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Reply #87: and the SDI (Star Wars - Marconi) scientists [View All]

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nashville_brook Donating Member (1000+ posts) Send PM | Profile | Ignore Thu May-01-08 07:57 PM
Response to Reply #65
87. and the SDI (Star Wars - Marconi) scientists
http://en.wikipedia.org/wiki/Marconi_Scientists

Vimal Dajibhai

Marconi Underwater Systems employee Vimal Dajibhai, 24, an electronics graduate and computer-software engineer who worked on the guidance systems of the Tigerfish and Stingray torpedoes, and also an SDI related simulation system, based at Croxley Green, Hertfordshire, was about to leave Marconi for a higher-paying job in the City of London, and was found dead 250 feet beneath the Clifton Suspension Bridge in Bristol (a city with which he had no known connection), 100 miles from his home in London, on 4 August 1986. He had told his wife that he would be working late that night. The police report on the body mentioned a needle-sized puncture wound on his left buttock which led to the funeral being halted seconds before the cremation was to take place, reportedly so that a second post-mortem could be carried out by a Home Office pathologist. A police press conference later announced that the wound was caused by a bone fragment. Friends had confirmed that there was no reason for Dajibhai to commit suicide and denied that he had been suffering from depression or had any history of personal or emotional problems. At the time of his death, Dajibhai was in the last week of his employment with Marconi. An inquest was unable to determine whether Dajibhai had been pushed off the bridge or whether he had jumped and the coroner's verdict remains open. There had been no reported witnesses.

Arshad Sharif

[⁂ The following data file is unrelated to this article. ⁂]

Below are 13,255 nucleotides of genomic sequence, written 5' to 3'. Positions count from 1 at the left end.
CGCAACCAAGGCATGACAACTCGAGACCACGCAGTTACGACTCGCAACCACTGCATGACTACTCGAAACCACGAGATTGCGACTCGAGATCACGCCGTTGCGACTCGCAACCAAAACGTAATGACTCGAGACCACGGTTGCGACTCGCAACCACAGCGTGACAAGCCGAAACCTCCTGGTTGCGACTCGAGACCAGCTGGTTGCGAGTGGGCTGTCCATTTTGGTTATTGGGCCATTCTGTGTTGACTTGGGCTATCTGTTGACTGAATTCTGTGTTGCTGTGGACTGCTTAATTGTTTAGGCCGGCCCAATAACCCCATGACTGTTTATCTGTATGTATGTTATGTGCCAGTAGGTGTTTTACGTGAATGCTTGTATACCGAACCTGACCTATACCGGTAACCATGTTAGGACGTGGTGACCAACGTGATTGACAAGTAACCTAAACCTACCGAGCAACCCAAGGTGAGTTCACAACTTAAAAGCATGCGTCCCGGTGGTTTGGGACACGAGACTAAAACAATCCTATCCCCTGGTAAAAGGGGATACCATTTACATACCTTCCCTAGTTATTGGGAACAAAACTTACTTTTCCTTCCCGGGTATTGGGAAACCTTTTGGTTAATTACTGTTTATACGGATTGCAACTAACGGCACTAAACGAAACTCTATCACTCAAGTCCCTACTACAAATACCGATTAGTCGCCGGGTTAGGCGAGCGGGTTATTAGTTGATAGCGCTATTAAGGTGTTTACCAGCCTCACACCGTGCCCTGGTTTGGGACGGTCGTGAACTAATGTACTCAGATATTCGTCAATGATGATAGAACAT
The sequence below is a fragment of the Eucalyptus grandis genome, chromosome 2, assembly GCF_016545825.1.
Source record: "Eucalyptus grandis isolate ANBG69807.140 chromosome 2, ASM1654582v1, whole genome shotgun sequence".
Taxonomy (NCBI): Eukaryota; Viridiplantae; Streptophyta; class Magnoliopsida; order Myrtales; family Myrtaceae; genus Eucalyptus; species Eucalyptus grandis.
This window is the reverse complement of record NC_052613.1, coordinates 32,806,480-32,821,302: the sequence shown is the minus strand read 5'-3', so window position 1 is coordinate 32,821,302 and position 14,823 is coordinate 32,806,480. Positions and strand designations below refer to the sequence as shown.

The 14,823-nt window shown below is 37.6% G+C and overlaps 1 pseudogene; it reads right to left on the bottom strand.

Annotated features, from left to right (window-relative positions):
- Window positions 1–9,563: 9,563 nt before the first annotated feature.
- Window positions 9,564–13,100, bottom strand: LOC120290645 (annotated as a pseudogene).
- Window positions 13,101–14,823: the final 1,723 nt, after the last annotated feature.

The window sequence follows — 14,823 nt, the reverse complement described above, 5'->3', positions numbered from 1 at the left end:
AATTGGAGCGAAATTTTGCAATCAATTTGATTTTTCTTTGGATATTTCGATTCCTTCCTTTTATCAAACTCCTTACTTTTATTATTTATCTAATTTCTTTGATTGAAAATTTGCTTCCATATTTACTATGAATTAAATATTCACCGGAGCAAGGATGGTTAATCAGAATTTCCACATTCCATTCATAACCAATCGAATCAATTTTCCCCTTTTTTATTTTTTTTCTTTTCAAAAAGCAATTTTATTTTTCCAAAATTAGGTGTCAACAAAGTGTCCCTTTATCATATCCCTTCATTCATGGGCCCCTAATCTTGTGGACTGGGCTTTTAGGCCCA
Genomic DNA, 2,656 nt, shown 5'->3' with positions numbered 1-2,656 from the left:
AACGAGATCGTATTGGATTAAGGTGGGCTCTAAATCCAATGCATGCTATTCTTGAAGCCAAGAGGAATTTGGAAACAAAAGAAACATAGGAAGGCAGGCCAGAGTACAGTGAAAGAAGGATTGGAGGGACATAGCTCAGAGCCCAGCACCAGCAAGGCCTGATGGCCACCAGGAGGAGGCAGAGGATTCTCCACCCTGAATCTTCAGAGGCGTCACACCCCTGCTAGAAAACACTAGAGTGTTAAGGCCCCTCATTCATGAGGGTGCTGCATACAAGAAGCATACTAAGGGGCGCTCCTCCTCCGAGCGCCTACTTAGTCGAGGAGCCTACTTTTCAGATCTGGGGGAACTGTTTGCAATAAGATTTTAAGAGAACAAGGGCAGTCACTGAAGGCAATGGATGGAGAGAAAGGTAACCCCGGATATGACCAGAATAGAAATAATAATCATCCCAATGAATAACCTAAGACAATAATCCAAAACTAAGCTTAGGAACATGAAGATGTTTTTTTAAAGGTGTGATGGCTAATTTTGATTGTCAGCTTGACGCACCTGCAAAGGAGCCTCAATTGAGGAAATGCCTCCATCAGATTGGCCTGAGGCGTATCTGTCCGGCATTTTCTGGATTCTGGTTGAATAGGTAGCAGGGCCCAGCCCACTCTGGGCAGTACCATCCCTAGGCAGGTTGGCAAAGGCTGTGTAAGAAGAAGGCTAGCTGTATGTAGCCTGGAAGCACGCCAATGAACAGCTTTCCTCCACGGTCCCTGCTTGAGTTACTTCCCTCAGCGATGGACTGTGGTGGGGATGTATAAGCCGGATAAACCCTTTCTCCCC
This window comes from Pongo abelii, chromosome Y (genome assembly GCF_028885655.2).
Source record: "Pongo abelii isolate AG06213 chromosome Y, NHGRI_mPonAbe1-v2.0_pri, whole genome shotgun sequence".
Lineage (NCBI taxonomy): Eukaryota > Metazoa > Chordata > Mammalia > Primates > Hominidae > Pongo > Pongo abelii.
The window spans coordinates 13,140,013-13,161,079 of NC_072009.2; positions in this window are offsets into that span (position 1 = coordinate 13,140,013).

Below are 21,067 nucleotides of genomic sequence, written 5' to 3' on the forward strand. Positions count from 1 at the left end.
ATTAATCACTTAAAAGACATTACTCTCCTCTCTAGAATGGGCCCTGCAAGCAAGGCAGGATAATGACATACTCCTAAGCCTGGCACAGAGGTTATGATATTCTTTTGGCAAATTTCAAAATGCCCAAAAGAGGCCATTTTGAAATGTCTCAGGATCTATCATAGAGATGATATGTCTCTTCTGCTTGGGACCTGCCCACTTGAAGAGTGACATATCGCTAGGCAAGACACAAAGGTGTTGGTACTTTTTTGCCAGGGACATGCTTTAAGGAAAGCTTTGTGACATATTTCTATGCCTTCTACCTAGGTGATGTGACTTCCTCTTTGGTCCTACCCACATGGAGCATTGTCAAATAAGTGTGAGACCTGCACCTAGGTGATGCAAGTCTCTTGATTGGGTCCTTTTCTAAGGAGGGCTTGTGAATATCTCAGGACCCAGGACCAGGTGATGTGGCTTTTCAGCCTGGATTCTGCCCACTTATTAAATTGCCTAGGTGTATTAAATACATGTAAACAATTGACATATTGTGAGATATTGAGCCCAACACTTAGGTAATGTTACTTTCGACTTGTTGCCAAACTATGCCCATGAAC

Marconi Space and Defence systems employee Arshad Sharif (also known as Ashad or Ashaad), 26, a London based computer analyst and programmer reported to have been working on systems for the detection of submarines by satellite, was also found dead in Bristol on 28 October 1986. Sharif allegedly drove to a public park not far from where Dajibhai had died and tied a nylon ligature around a tree and the other end around his neck, then drove off in his Audi 80 automatic car at high speed, decapitating himself. Marconi initially claimed Sharif was only a junior employee, although co-workers stated that he was apparently about to be promoted and take over the running of a department at Marconi's Stanmore, Middlesex headquarters, and had worked for a time in Vimal Dajibhai's section. Sharif spent the last night of his life in a rooming house, which he had paid for in cash and was reportedly seen to have a bundle of high-denomination banknotes in his possession. While the police were told of the banknotes, no mention was made of them at the inquest and they were never found. Prior to working for Marconi, Sharif had also worked at British Aerospace on guided weapons technology. Investigating officers maintained that he had killed himself because he'd been jilted by an alleged lover, who he hadn't seen in three years and who contends that she was only his landlady whilst he was working for British Aerospace in Bristol. Sharif also had a fiance in Pakistan at the time. Authorities claimed to have found a taped message in Sharif's car "tantamount" to a suicide note. On it, officers said, he'd admitted to having had an affair, thus bringing shame on his family. Family members who've heard the tape say that it actually gave no indication of why Sharif might want to kill himself. Sharif's family were told by the coroner that it was "not in their best interest" to attend the inquest. He also had no history of depression, and there was absolutely no reason for him to be in Bristol at the time. The coroner's verdict was suicide.